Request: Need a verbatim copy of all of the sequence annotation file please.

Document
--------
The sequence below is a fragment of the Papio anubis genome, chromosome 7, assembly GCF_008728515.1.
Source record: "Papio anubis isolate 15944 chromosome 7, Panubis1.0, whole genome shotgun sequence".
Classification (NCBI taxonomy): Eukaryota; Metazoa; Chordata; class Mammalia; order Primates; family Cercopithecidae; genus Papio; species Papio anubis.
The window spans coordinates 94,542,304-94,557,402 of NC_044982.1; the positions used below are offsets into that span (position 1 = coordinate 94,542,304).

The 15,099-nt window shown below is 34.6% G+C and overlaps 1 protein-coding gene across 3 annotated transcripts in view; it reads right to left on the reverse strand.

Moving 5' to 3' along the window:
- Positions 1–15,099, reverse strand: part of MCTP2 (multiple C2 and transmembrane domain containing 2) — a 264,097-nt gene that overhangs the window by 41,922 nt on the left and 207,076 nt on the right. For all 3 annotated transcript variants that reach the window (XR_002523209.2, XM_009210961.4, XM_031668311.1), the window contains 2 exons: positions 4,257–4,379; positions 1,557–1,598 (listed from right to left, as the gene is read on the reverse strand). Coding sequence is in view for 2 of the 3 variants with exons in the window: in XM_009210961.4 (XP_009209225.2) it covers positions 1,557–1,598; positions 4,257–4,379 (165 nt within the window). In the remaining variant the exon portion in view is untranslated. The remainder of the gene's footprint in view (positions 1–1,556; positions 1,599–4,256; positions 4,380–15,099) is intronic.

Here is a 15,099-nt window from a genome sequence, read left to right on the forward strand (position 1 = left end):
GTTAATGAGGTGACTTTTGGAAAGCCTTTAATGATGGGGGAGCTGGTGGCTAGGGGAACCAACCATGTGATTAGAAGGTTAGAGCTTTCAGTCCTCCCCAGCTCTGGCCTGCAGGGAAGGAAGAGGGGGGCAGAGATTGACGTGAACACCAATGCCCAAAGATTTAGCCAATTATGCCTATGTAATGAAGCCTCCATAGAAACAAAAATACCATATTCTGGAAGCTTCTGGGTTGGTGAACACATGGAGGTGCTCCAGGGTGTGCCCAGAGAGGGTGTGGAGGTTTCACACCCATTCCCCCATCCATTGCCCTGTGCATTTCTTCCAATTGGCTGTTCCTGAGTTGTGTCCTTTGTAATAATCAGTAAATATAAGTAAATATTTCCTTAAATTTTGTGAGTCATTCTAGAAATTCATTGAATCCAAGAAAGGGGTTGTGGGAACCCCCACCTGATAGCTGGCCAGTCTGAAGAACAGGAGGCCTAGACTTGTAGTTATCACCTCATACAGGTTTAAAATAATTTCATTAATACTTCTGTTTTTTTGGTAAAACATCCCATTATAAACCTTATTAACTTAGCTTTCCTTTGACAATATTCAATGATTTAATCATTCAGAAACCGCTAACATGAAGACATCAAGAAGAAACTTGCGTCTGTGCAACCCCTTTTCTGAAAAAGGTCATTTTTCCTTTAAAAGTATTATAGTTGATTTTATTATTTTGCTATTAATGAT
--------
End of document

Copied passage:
The sequence below is a fragment of the Papio anubis genome, chromosome 7, assembly GCF_008728515.1.
Source record: "Papio anubis isolate 15944 chromosome 7, Panubis1.0, whole genome shotgun sequence".
Classification (NCBI taxonomy): Eukaryota; Metazoa; Chordata; class Mammalia; order Primates; family Cercopithecidae; genus Papio; species Papio anubis.
The window spans coordinates 94,542,304-94,557,402 of NC_044982.1; the positions used below are offsets into that span (position 1 = coordinate 94,542,304).

The 15,099-nt window shown below is 34.6% G+C and overlaps 1 protein-coding gene across 3 annotated transcripts in view; it reads right to left on the reverse strand.

Moving 5' to 3' along the window:
- Positions 1–15,099, reverse strand: part of MCTP2 (multiple C2 and transmembrane domain containing 2) — a 264,097-nt gene that overhangs the window by 41,922 nt on the left and 207,076 nt on the right. For all 3 annotated transcript variants that reach the window (XR_002523209.2, XM_009210961.4, XM_031668311.1), the window contains 2 exons: positions 4,257–4,379; positions 1,557–1,598 (listed from right to left, as the gene is read on the reverse strand). Coding sequence is in view for 2 of the 3 variants with exons in the window: in XM_009210961.4 (XP_009209225.2) it covers positions 1,557–1,598; positions 4,257–4,379 (165 nt within the window). In the remaining variant the exon portion in view is untranslated. The remainder of the gene's footprint in view (positions 1–1,556; positions 1,599–4,256; positions 4,380–15,099) is intronic.

Here is a 15,099-nt window from a genome sequence, read left to right on the forward strand (position 1 = left end):
GTTAATGAGGTGACTTTTGGAAAGCCTTTAATGATGGGGGAGCTGGTGGCTAGGGGAACCAACCATGTGATTAGAAGGTTAGAGCTTTCAGTCCTCCCCAGCTCTGGCCTGCAGGGAAGGAAGAGGGGGGCAGAGATTGACGTGAACACCAATGCCCAAAGATTTAGCCAATTATGCCTATGTAATGAAGCCTCCATAGAAACAAAAATACCATATTCTGGAAGCTTCTGGGTTGGTGAACACATGGAGGTGCTCCAGGGTGTGCCCAGAGAGGGTGTGGAGGTTTCACACCCATTCCCCCATCCATTGCCCTGTGCATTTCTTCCAATTGGCTGTTCCTGAGTTGTGTCCTTTGTAATAATCAGTAAATATAAGTAAATATTTCCTTAAATTTTGTGAGTCATTCTAGAAATTCATTGAATCCAAGAAAGGGGTTGTGGGAACCCCCACCTGATAGCTGGCCAGTCTGAAGAACAGGAGGCCTAGACTTGTAGTTATCACCTCATACAGGTTTAAAATAATTTCATTAATACTTCTGTTTTTTTGGTAAAACATCCCATTATAAACCTTATTAACTTAGCTTTCCTTTGACAATATTCAATGATTTAATCATTCAGAAACCGCTAACATGAAGACATCAAGAAGAAACTTGCGTCTGTGCAACCCCTTTTCTGAAAAAGGTCATTTTTCCTTTAAAAGTATTATAGTTGATTTTATTATTTTGCTATTAATGAT